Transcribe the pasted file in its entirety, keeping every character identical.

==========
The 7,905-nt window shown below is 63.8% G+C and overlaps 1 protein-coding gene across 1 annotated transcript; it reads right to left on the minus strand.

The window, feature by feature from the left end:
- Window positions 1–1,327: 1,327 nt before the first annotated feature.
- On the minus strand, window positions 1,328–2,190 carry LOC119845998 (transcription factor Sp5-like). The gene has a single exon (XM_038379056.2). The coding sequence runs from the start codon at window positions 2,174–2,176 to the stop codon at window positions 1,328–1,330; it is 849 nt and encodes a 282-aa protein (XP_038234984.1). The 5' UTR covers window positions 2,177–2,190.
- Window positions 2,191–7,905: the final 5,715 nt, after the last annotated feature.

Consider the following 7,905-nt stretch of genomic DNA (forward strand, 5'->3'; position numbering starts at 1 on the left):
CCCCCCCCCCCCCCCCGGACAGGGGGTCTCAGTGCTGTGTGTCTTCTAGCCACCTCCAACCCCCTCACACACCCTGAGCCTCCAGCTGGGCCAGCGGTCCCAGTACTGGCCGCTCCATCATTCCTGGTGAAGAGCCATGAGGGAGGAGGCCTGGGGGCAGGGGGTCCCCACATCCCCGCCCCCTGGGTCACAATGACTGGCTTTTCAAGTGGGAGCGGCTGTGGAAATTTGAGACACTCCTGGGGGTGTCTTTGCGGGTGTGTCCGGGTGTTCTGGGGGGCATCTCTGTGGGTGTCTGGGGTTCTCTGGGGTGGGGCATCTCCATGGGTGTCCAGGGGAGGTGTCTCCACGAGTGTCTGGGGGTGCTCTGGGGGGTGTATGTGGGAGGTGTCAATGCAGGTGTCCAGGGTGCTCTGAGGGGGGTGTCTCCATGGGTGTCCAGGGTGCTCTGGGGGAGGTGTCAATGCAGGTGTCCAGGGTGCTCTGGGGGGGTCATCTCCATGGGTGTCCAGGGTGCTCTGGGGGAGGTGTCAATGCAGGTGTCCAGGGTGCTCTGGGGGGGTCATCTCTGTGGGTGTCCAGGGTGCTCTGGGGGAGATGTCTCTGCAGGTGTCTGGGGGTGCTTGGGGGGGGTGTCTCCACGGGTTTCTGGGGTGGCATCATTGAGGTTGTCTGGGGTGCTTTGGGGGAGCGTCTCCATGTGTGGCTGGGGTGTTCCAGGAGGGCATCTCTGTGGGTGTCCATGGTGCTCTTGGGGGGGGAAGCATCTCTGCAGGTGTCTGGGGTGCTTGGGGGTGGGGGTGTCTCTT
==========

The 7,905-nt window shown below is 63.8% G+C and overlaps 1 protein-coding gene across 1 annotated transcript; it reads right to left on the minus strand.

The window, feature by feature from the left end:
- Window positions 1–1,327: 1,327 nt before the first annotated feature.
- On the minus strand, window positions 1,328–2,190 carry LOC119845998 (transcription factor Sp5-like). The gene has a single exon (XM_038379056.2). The coding sequence runs from the start codon at window positions 2,174–2,176 to the stop codon at window positions 1,328–1,330; it is 849 nt and encodes a 282-aa protein (XP_038234984.1). The 5' UTR covers window positions 2,177–2,190.
- Window positions 2,191–7,905: the final 5,715 nt, after the last annotated feature.

Consider the following 7,905-nt stretch of genomic DNA (forward strand, 5'->3'; position numbering starts at 1 on the left):
CCCCCCCCCCCCCCCCGGACAGGGGGTCTCAGTGCTGTGTGTCTTCTAGCCACCTCCAACCCCCTCACACACCCTGAGCCTCCAGCTGGGCCAGCGGTCCCAGTACTGGCCGCTCCATCATTCCTGGTGAAGAGCCATGAGGGAGGAGGCCTGGGGGCAGGGGGTCCCCACATCCCCGCCCCCTGGGTCACAATGACTGGCTTTTCAAGTGGGAGCGGCTGTGGAAATTTGAGACACTCCTGGGGGTGTCTTTGCGGGTGTGTCCGGGTGTTCTGGGGGGCATCTCTGTGGGTGTCTGGGGTTCTCTGGGGTGGGGCATCTCCATGGGTGTCCAGGGGAGGTGTCTCCACGAGTGTCTGGGGGTGCTCTGGGGGGTGTATGTGGGAGGTGTCAATGCAGGTGTCCAGGGTGCTCTGAGGGGGGTGTCTCCATGGGTGTCCAGGGTGCTCTGGGGGAGGTGTCAATGCAGGTGTCCAGGGTGCTCTGGGGGGGTCATCTCCATGGGTGTCCAGGGTGCTCTGGGGGAGGTGTCAATGCAGGTGTCCAGGGTGCTCTGGGGGGGTCATCTCTGTGGGTGTCCAGGGTGCTCTGGGGGAGATGTCTCTGCAGGTGTCTGGGGGTGCTTGGGGGGGGTGTCTCCACGGGTTTCTGGGGTGGCATCATTGAGGTTGTCTGGGGTGCTTTGGGGGAGCGTCTCCATGTGTGGCTGGGGTGTTCCAGGAGGGCATCTCTGTGGGTGTCCATGGTGCTCTTGGGGGGGGAAGCATCTCTGCAGGTGTCTGGGGTGCTTGGGGGTGGGGGTGTCTCTT